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Beyond Compliance
I would like to expand on John Mulhausen’s comments on limiting our professional activities to interpreting legislation (“Occupational Exposure Banding: No More Excuses,” February issue). He has said everything that should be needed, but I am not sure how well it is accepted.
I have noted that many questions, such as “What is the best way to …” or “What would you do if …,” too often degenerate into an intense debate over what regulatory clause should be followed. There appears to be an assumption that a legislated requirement represents good practice, and if the legislation is followed, workers would receive the best protection. My experience advising regulatory drafters, drafting regulations, enforcing legislation, and applying the legislation is that, at best, legislation is the minimum required to protect workers, not the apex of worker protection. Legislation is often the result of many compromises designed to keep everyone happy. Also, the legislation is not current with the science. If we limit our duties to ensuring compliance with legislation, large blocks of workers will be unprotected, such as those who work with materials that don’t have a legislated occupational exposure limit. These workers will not receive even the minimum protection if legislation, instead of professional opinion, is our primary guide. When faced with a problem, we should not look at the legislation to decide what has to be done. We should look at our science to determine what must be done, then look at the legislation to see if all the legal requirements have been met. The driving force should be the science, not the legislation. Industrial hygienists, not lawyers, should define healthy workplaces. As my professor Knowlton Caplan once said, “There are scientific truths, and there are legal truths. It is nice when they coincide, but they do not have to.” John Elias, MPH, CIH (Retired), ROH, FAIHA
Historically, our regulators have found it extremely difficult to align with the current state of the art, even when the political climate is favorable.
Mulhausen responds: Well stated, John! While it is always important that we advocate for regulations that protect workers in alignment with sound science, today’s realities are that wishing and waiting for regulations to do the job is a dead end. Historically, our regulators have found it extremely difficult to align with the current state of the art, even when the political climate is favorable. It is time for us, as a profession and as individual practitioners, to take a more proactive role in moving worker health and safety forward. That is why I’m so excited about our new initiatives to advance both our science and the performance of our professional practice.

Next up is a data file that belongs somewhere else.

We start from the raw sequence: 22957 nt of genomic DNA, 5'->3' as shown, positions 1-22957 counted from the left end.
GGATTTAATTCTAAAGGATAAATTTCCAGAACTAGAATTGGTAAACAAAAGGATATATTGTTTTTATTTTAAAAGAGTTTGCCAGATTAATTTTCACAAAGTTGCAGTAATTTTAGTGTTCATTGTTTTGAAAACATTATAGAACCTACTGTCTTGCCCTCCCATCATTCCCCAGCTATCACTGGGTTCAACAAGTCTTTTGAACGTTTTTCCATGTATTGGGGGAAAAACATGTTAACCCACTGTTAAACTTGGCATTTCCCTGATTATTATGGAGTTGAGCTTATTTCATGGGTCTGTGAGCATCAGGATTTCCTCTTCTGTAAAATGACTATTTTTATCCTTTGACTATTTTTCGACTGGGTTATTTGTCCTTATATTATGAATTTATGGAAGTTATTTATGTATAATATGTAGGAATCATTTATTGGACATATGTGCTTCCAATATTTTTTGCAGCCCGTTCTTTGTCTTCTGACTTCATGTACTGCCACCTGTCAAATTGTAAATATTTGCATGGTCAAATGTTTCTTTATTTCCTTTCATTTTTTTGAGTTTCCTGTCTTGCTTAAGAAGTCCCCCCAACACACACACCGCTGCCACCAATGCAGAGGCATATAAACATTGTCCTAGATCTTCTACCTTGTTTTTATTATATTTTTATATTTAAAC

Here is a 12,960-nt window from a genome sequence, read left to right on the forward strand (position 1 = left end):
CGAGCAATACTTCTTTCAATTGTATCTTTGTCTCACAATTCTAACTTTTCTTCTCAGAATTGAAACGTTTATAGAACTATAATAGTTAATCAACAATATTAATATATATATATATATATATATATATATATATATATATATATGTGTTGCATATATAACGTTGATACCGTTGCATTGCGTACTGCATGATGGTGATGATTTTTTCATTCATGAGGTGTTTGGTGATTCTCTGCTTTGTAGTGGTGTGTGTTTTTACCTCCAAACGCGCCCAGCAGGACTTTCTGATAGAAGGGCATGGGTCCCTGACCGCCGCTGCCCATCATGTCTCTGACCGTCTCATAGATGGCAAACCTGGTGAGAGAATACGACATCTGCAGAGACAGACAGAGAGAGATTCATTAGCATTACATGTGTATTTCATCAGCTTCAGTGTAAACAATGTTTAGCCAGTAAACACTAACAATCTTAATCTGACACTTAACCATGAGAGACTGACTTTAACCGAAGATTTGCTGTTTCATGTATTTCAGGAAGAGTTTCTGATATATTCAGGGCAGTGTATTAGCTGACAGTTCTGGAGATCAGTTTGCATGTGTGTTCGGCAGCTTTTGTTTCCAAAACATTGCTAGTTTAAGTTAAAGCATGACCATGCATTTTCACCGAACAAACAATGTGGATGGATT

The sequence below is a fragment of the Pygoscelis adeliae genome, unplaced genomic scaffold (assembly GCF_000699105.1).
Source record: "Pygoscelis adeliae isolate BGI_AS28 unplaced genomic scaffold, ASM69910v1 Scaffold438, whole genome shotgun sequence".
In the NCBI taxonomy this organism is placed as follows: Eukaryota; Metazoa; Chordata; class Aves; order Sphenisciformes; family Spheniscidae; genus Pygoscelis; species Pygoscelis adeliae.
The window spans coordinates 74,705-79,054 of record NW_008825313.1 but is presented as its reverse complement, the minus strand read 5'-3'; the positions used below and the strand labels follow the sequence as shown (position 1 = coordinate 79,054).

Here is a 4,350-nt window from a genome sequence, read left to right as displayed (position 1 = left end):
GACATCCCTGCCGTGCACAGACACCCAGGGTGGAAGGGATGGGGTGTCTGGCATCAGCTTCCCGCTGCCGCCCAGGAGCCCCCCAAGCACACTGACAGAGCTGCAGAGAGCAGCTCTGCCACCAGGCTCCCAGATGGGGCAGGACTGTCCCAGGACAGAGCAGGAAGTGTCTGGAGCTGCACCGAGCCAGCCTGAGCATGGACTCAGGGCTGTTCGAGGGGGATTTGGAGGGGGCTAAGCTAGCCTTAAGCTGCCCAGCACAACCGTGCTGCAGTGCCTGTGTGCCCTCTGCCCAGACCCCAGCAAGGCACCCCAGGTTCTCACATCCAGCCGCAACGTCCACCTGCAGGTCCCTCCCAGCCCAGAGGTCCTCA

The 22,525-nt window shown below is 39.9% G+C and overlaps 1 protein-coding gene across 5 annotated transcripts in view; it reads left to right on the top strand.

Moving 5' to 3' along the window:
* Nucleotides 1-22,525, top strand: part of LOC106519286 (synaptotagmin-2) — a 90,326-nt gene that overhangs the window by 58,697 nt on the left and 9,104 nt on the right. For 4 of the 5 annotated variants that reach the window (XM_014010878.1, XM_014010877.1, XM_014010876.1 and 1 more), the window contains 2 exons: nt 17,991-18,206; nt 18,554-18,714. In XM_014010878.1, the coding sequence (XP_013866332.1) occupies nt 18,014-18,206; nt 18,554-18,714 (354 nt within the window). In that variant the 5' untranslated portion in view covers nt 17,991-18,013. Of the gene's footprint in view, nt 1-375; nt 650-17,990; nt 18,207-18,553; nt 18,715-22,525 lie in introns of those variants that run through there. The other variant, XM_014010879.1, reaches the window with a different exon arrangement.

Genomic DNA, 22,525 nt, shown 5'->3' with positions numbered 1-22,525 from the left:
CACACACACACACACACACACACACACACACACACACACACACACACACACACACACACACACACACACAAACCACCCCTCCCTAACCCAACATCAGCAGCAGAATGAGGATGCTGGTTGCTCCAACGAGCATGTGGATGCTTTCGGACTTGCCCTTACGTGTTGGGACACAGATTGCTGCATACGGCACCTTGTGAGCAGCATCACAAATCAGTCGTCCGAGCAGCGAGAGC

Our Standards of Care initiative will define minimum practice performance expectations for ensuring adequate worker protection. Our State of the Art vs. Practice initiative will implement a continuous improvement strategy to close gaps between current practice and the state of the art and standards of care, while our joint AIHA/ACGIH Improving Exposure Judgment Accuracy project accelerates that effort in a critical area where we know current practice is not aligned with current science. Finally, our AIHA/ACGIH Defining the Science initiative seeks to advance our science to benefit practitioners and improve our ability to protect workers and communities.
Yes, these are big projects with lofty goals that seek to accelerate changes in our practice to better protect workers and communities. And yes, change is unsettling. But it is time for us to step up to achieve our common vision of a world where all workers and their communities are healthy and safe.
John Mulhausen, PhD, CIH, CSP, FAIHA
AIHA President